‘THE PHOTOGRAPH’ Graham Clarke, Oxford University Press
I have recently finished reading Graham Clarke’s book ‘The Photograph’ published by Oxford University Press as part of their Oxford History of Art series (ISBN 978-0-19-284200-8 ). Graham Clarke is Reader in Literary and Image Studies at the University of Kent and hence has a broad and deep interest and a knowledge of both art and literature. This broad knowledge comes out in his book which seeks to place the development of photography and photographic styles from their beginnings to the present in the context of the artistic, social and cultural climates of the time. To achieve this within the limited number of pages provided by this relatively slim book is a challenging undertaking and inevitably it leaves the reader in the knowledge that there is so much more that could have been said on the subject. This is also true of the illustrations of some of the photographs discussed in the text. Many photographs are discussed that are not included amongst those illustrated and this leaves a sense of frustration that one cannot see them straight away. However, it is also true that, whilst the book leaves one unsatisfied in that there is so much more to the subject that is only hinted at, it also includes so much vivid written and pictorial information that the urge to explore further through other sources is very great.
To my mind, it is very much a book written by an academic rather than a practitioner. I found it a hard read, the language being so dense and convoluted and requiring of an academic bent in the reader at times that sections often had to be re-read and re-read and even then the meaning was still opaque. Clearly, the writer revels in his knowledge and in the use of words but I increasingly felt that it was more important to him to be seen as a cultured and highly educated scholar rather than as a teacher of information and enthusiasm to the masses. Having said that there was a great deal of interest in what he provided and in the way that it was presented and I finished the book very much better informed than when I started and with a desire to explore further.
What did I like in the book?
1. The organisation of the book into chapters dealing with different elements of the subject is excellent. Leading from the surprisingly complex questions of What is a photograph? and How do we read a photograph? Graham Clarke takes the reader through the development and twists and turns of the different photographic subject types (landscape, the city, portrait, etc. ) over time and relates it all to other current and historic creative and social activity.
2. As a relative newcomer to the history and development of photography I was very interested in the changing views as to what constituted appropriate subjects and photographic styles amongst both photographic practitioners and the public and how those styles and subjects were influenced by the past and the contemporary.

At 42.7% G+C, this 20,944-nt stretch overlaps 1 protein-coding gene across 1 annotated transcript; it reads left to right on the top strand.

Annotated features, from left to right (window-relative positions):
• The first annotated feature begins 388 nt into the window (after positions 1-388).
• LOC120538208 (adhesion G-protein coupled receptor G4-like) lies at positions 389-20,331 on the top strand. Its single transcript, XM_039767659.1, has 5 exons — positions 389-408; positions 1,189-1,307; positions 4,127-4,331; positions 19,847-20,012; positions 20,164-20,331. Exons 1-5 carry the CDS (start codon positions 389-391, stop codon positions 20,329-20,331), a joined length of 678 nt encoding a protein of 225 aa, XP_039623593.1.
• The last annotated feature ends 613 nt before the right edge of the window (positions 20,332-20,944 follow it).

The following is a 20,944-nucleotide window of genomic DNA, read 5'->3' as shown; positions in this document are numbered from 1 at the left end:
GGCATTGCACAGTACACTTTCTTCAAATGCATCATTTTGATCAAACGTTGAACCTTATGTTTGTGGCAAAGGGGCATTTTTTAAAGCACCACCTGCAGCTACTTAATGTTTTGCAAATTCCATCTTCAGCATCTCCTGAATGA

3. The broad range and outstanding quality of photographs used to illustrate the book is an inspiring demonstration of the possibilities of the photographic creative process.
4. I was interested in the discussion in the book about the perceived differences and the crossovers between the different photographic types – landscape, the portrait, the city, the figure, and documentary – and what constitutes ‘fine art’ in photography. It is clear that the categorisation of photographs can often be rather arbitrary and subjective, but at the end of the day it is the photograph and what it says to the viewer that is important.
WHAT DIDN’T WORK FOR ME.
1. As I have suggested already, the text was rather too complex and opaque for me. Here is an example from pages
188 – 9 taken at random : –
‘In this view the photograph is not concerned with mirroring a literal world, for that is merely a surface appearance, and feeds into a larger mythology of verisimilitude. The photograph is to be seen as the site of a radical aesthetic, as much psychological as political; a critique of the dominant ideology and thus a crucial form of representation’.
2. I remained confused and under-whelmed by much in the chapters on ‘The Photograph Manipulated’ and ‘The Cabinet of Infinite Curiosities’. I have difficulty in understanding and appreciating much modern art and that inability to connect has continued into the field of post-modernist photography. The text did nothing much to help me.
3. Reference to what were deemed to be important examples of a particular photographer’s work or of a particular type were often not depicted in the book.
In summary, the book is a valuable and thought provoking introduction to the field of photography and its development and the enormous range of the subject. Anyone who reads it, so long as they can cope with the language and keep going, will hopefully be left with a sense of adventure that they will wish to continue through further more detailed texts and photographic sources.
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